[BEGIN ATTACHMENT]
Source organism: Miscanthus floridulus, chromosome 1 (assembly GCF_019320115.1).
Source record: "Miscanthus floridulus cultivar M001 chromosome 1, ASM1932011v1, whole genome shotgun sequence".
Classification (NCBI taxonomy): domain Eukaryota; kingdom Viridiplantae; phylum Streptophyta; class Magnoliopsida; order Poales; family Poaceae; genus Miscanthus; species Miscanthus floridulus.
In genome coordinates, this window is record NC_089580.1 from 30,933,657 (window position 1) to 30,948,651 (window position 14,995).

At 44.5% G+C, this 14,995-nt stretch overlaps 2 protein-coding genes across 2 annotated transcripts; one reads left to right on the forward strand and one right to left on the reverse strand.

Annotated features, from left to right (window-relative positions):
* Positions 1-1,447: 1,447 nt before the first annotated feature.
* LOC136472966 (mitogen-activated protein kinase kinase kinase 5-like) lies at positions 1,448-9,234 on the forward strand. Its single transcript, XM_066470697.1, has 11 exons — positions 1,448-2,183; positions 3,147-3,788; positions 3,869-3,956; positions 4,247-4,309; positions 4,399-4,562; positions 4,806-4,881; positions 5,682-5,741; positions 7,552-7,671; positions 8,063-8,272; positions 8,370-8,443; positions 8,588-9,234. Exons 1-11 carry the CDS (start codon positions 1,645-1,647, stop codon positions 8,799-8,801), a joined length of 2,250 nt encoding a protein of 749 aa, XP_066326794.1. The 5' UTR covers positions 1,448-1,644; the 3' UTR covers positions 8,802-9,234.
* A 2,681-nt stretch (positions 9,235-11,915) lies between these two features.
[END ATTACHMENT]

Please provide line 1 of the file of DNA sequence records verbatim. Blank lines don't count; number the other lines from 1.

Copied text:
Source organism: Miscanthus floridulus, chromosome 1 (assembly GCF_019320115.1).